Stras: Yeah, I agree, with Craig that she’s very likely to get these questions. The difference is that you know if you look at the history of these nomination, confirmation hearings, you just don’t see nominees answering questions, they get to the point of following the script and essentially saying, “look I’m going to apply precedent, I’m going to give due respect to precedent," but you don’t really hear them answering questions about you know, even their past, you know they give very sort of practiced answers to these questions. And the only way I think that’s really going to change systemically is if the senators vote down a nominee who refuses to answer the questions. Right now the safe play is always to answer as little as possible, just enough to get confirmed but not enough to create a controversy.
Chemerinsky: I don’t think it matters what she’s going to be asked. There are 59 Democrats, and she’s impeccably qualified. What David’s saying is right: There could be a point at which the senate denies confirmation when someone refuses to answer questions, but that’s not going to happen when the senate is controlled by the same political party as the president. The advantages and disadvantages that Kagan for President Obama is her lack of a paper trail. She’s not been a judge before, she doesn’t have judicial opinions to scrutinize. Sonia Sotomayor had almost 20 years of prior judicial opinions to go through—you don’t have that here. She doesn’t have that many law review articles for someone who’s been in academics that long. She has five major articles, none say particularly controversial things. Now I think that Kagan will be hit, as Craig points out, with her prior writing that said nominees should answer questions, but I think she’ll deal with that with a smile and a laugh, and say: “Well, that’s when I was in academics, now I’m a nominee and I really have to follow what other nominees have done and not tell you what I believe to specific issues." Place I disagree with Craig is I think the military recruiting issue is very unlikely to get much traction. The realty is that virtually every major law school refused to allow military recruiters on campus. All the major law schools have policies that say in order for a recruiter to come on campus, the recruiter has to be an employer that doesn’t discriminate on race, gender and sexual orientation. The military discriminates. Harvard was like all the other law schools in this regard, and I think that answer is all that will be needed.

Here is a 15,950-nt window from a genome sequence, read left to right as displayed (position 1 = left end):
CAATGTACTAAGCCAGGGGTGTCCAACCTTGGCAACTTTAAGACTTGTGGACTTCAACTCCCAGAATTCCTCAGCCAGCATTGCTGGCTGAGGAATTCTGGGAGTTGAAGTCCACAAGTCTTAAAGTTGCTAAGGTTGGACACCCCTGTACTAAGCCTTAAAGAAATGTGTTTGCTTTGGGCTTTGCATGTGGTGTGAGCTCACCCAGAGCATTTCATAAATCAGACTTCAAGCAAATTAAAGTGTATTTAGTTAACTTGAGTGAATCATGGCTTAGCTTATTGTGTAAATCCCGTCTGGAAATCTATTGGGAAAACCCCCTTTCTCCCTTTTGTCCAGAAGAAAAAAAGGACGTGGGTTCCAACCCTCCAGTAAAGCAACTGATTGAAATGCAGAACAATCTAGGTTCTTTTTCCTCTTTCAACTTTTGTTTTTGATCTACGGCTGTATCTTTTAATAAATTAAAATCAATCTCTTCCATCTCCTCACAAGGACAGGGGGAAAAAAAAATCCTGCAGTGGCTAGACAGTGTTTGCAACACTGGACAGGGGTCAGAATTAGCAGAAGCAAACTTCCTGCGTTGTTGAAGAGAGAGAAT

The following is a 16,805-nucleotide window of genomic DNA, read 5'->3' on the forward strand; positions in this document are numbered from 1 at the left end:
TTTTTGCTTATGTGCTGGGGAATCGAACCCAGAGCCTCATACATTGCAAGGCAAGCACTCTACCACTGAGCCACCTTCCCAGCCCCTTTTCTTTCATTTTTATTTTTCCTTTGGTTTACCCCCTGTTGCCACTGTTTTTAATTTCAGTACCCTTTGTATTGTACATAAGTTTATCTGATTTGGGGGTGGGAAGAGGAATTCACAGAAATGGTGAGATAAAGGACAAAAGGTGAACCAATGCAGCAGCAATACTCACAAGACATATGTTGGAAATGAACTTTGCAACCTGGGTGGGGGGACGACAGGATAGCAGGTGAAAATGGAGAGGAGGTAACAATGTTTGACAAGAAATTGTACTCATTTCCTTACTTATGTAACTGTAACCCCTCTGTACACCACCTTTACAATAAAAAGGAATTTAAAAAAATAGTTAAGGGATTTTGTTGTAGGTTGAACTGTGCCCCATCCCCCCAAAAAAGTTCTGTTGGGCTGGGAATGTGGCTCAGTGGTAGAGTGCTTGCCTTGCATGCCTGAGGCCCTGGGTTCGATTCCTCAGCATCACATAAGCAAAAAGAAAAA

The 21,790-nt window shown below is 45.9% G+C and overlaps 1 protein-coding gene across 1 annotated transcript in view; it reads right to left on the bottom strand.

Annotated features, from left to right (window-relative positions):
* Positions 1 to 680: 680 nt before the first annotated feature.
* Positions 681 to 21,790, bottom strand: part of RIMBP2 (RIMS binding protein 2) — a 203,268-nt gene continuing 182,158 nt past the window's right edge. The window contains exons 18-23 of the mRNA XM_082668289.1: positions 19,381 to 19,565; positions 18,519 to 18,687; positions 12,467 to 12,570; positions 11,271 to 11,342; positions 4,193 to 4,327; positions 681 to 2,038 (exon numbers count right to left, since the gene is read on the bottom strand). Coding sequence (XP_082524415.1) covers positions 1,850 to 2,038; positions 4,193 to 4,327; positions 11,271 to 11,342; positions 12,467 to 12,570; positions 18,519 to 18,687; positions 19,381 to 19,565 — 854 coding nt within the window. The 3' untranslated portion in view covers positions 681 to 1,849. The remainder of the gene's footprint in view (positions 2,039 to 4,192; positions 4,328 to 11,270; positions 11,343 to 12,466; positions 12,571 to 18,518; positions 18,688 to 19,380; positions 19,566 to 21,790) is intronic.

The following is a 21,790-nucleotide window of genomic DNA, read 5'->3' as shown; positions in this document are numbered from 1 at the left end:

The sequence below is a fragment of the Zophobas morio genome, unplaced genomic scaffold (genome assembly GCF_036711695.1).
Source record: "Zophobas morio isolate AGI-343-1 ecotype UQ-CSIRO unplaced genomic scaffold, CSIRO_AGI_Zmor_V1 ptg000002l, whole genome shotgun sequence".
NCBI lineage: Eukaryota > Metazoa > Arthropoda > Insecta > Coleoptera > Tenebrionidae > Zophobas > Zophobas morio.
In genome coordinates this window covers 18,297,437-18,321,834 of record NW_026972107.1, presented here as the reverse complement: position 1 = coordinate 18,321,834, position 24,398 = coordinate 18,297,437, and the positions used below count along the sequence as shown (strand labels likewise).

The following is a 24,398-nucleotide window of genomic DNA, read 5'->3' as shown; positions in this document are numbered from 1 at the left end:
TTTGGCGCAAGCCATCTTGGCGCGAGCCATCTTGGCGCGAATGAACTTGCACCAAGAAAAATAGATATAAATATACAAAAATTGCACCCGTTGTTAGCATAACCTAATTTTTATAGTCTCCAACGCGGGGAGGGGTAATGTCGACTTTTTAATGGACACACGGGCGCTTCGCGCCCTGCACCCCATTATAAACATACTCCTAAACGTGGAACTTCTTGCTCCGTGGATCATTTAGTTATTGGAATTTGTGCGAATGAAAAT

The bottom line is that Elena Kagan, because she doesn't have a paper trail, makes an easy confirmation fight. On the other hand, the bottom line is that no one really knows what Elena Kagan's going to be on the Supreme Court. President Obama can't know. The Democrats can't know. The Republicans can't know because you don't have the same kind of paper trail that recent nominees had.
Turk: And one of the interesting positions that I think Elena Kagan is in is, as I think Erwin said, I mean, she has a stellar resumé. I mean, you know, by the time she's 50, she's been the dean of Harvard Law School and the solicitor general which are two of sort of the iconic jobs in the field of law. She's certainly respected by liberals and conservatives alike. And, you know, she has a tremendous amount of political cover on the right, which is typically what a Democratic president would be worried about. I mean, people like Ken Starr and Ted Olson really respect her; Charles Fried, you know, who she'd worked with at Harvard. So I think that she's in somewhat of a special position, and as Erwin said, I think barring something cropping up, which it always does to some extent, but barring anything major cropping up in confirmation hearings I think she's very well situated.
ABA Journal: Yeah, David. What do you think she'll be like as a consensus-builder? I know a lot has been made about the president wanting a nominee who was good at consensus-building, much like Stevens.